Because that is exactly what a renaissance was about; the challenging of established thought, the inspiration of innovative and technological leaps that was considered heretic to the old Vatican, and even the importing of knowledge from beyond borders to better everyone’s way of life.

And considering the timing of the MPM to coincide with the worst floods seen in Malaysia, it is obvious that everyone’s way of life is the least of their concerns.

A Malay renaissance would instead be consisting of a need to evaluate 40 years of stagnating income and failure to advance in both ownership of economic equity and increased involvement in entrepreneurship.

To do this, the Malay community would need access to knowledge beyond borders, which is readily available through the Internet in a nation with more than 50 percent broadband penetration since the initiative during Rais Yatim’s tenure as communication and multimedia minister.

However, it was also MPM that had limited the Malay community from understanding this knowledge. Lest we forget, the MPM was one of the coalitions that thought teaching English in Science and Mathematics was a threat to our national language.

Thus, instead of allowing Malays the ability to access multiple research PDF files using Google to satiate their curiosities in anything related to science, technology, engineering, mathematics, philosophy and even economics – those things you actually need to trigger a renaissance – these NGOs in the past had actually preferred to leave the Malay community deaf, dumb and mute in these fields.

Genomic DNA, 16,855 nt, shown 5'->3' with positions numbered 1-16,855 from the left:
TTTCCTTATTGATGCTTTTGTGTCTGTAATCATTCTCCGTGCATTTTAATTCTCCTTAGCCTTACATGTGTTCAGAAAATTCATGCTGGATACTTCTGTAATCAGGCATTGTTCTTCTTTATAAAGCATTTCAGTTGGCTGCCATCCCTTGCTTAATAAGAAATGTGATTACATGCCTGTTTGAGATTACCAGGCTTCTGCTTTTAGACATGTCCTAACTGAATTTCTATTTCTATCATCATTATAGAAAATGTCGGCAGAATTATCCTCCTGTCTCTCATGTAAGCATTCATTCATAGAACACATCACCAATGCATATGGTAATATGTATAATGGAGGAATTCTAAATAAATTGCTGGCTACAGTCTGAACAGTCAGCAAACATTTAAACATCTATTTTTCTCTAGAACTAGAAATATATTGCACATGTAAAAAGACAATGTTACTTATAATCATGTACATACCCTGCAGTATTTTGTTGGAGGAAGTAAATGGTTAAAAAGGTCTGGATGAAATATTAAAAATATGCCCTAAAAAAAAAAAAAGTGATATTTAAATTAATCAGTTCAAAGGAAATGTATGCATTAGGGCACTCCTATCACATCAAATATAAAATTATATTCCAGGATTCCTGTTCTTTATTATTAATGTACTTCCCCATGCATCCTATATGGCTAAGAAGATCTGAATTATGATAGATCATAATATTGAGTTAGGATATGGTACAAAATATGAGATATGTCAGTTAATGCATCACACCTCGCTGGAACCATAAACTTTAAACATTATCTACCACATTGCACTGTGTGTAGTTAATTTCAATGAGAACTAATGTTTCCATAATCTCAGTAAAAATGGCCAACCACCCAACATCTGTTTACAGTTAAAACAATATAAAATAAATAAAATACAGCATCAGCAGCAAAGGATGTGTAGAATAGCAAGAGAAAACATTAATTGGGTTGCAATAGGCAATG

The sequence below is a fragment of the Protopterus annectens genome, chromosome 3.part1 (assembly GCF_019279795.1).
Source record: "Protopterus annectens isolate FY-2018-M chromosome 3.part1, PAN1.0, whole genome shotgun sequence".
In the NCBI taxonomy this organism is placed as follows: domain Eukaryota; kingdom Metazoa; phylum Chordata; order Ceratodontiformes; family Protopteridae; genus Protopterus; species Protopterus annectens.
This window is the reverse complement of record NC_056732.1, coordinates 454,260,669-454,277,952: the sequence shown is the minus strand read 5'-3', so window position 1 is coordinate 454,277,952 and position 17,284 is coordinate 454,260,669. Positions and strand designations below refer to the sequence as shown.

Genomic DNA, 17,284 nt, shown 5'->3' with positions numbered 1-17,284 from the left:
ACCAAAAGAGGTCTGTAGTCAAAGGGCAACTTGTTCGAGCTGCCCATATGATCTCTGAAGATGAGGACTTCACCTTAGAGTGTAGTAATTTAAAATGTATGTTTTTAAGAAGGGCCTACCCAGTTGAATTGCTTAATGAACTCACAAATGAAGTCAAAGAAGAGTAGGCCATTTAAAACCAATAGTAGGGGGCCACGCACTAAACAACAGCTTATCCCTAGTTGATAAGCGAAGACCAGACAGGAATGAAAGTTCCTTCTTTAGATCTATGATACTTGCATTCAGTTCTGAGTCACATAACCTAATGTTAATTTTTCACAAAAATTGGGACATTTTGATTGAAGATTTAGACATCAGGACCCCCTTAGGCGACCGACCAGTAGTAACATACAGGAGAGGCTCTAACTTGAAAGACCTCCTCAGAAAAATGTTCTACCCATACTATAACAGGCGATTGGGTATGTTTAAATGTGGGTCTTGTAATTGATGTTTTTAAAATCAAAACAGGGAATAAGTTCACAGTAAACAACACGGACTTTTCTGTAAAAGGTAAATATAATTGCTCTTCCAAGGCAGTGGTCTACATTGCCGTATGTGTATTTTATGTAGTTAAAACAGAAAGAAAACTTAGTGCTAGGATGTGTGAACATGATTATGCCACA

Now, these same people are urging a renaissance. This makes no sense.

If you honestly want to trigger a renaissance, you should start with allowing everyone an equal chance at education. You need to allow everyone a chance to not only access information, but also the ability to understand it by equipping them with the language skills.

You would also need to allow people to challenge everything in the norm, to create a new normal. You would need to have financial policies that would allow people to fail and get back up to try again in their ventures.

Putting a voice to your thoughts

And for the Malays specifically, if you really want a renaissance period for yourselves, you need to speak up. You need to put a voice or an outlet to your thoughts and look at everything from a new angle.

You cannot look at a row of tom yam restaurants and think you should start the same thing. Instead, you should be thinking it is a perfect place for a pharmacy in case anyone gets indigestion or food poisoning.

You will not get these ideas listening to an old bunch of bogeyman tacticians calling 20,000 of you for a rally in March 2015. Instead, you will find it in cyberspace, at intellectual talks, venturing as far as China as our Prophet recommended, seeing the world and absorbing their knowledge like a sponge.

So please, be smart, be intellectually curious, find that center and that self-balance of yours to focus on what you want to challenge, and challenge it to your heart’s content.

That will trigger a renaissance we all need.

HAFIDZ BAHAROM is the former communications director of the Malay Economic Action Council (MTEM).

  1. No comments yet.

You must be logged in to post a comment.